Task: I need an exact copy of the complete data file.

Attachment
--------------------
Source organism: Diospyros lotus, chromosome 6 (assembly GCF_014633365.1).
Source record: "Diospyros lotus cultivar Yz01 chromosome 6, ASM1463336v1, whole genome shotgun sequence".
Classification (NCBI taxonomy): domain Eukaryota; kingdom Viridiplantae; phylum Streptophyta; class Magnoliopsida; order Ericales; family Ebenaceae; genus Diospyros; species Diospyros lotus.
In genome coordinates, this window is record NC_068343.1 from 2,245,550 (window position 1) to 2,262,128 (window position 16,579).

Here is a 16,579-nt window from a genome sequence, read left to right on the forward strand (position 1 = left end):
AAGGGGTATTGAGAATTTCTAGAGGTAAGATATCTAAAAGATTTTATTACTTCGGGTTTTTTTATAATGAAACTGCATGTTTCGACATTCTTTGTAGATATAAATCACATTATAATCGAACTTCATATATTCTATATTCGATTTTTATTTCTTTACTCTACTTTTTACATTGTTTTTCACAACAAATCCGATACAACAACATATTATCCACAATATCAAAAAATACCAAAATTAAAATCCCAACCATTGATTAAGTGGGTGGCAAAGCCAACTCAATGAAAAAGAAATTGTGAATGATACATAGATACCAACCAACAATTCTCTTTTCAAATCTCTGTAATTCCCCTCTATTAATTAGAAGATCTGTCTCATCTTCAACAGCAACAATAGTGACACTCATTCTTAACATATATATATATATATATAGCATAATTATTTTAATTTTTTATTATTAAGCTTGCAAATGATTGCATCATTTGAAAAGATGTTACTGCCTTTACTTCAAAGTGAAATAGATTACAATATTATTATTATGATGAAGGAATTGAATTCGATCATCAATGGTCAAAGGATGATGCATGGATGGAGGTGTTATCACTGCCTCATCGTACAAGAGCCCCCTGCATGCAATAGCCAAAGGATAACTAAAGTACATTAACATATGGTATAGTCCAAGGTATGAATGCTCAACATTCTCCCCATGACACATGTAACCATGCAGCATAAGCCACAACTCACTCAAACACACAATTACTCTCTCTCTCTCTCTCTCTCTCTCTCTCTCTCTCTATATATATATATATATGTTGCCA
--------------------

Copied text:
Source organism: Diospyros lotus, chromosome 6 (assembly GCF_014633365.1).
Source record: "Diospyros lotus cultivar Yz01 chromosome 6, ASM1463336v1, whole genome shotgun sequence".
Classification (NCBI taxonomy): domain Eukaryota; kingdom Viridiplantae; phylum Streptophyta; class Magnoliopsida; order Ericales; family Ebenaceae; genus Diospyros; species Diospyros lotus.
In genome coordinates, this window is record NC_068343.1 from 2,245,550 (window position 1) to 2,262,128 (window position 16,579).

Here is a 16,579-nt window from a genome sequence, read left to right on the forward strand (position 1 = left end):
AAGGGGTATTGAGAATTTCTAGAGGTAAGATATCTAAAAGATTTTATTACTTCGGGTTTTTTTATAATGAAACTGCATGTTTCGACATTCTTTGTAGATATAAATCACATTATAATCGAACTTCATATATTCTATATTCGATTTTTATTTCTTTACTCTACTTTTTACATTGTTTTTCACAACAAATCCGATACAACAACATATTATCCACAATATCAAAAAATACCAAAATTAAAATCCCAACCATTGATTAAGTGGGTGGCAAAGCCAACTCAATGAAAAAGAAATTGTGAATGATACATAGATACCAACCAACAATTCTCTTTTCAAATCTCTGTAATTCCCCTCTATTAATTAGAAGATCTGTCTCATCTTCAACAGCAACAATAGTGACACTCATTCTTAACATATATATATATATATATAGCATAATTATTTTAATTTTTTATTATTAAGCTTGCAAATGATTGCATCATTTGAAAAGATGTTACTGCCTTTACTTCAAAGTGAAATAGATTACAATATTATTATTATGATGAAGGAATTGAATTCGATCATCAATGGTCAAAGGATGATGCATGGATGGAGGTGTTATCACTGCCTCATCGTACAAGAGCCCCCTGCATGCAATAGCCAAAGGATAACTAAAGTACATTAACATATGGTATAGTCCAAGGTATGAATGCTCAACATTCTCCCCATGACACATGTAACCATGCAGCATAAGCCACAACTCACTCAAACACACAATTACTCTCTCTCTCTCTCTCTCTCTCTCTCTCTCTCTCTATATATATATATATATGTTGCCA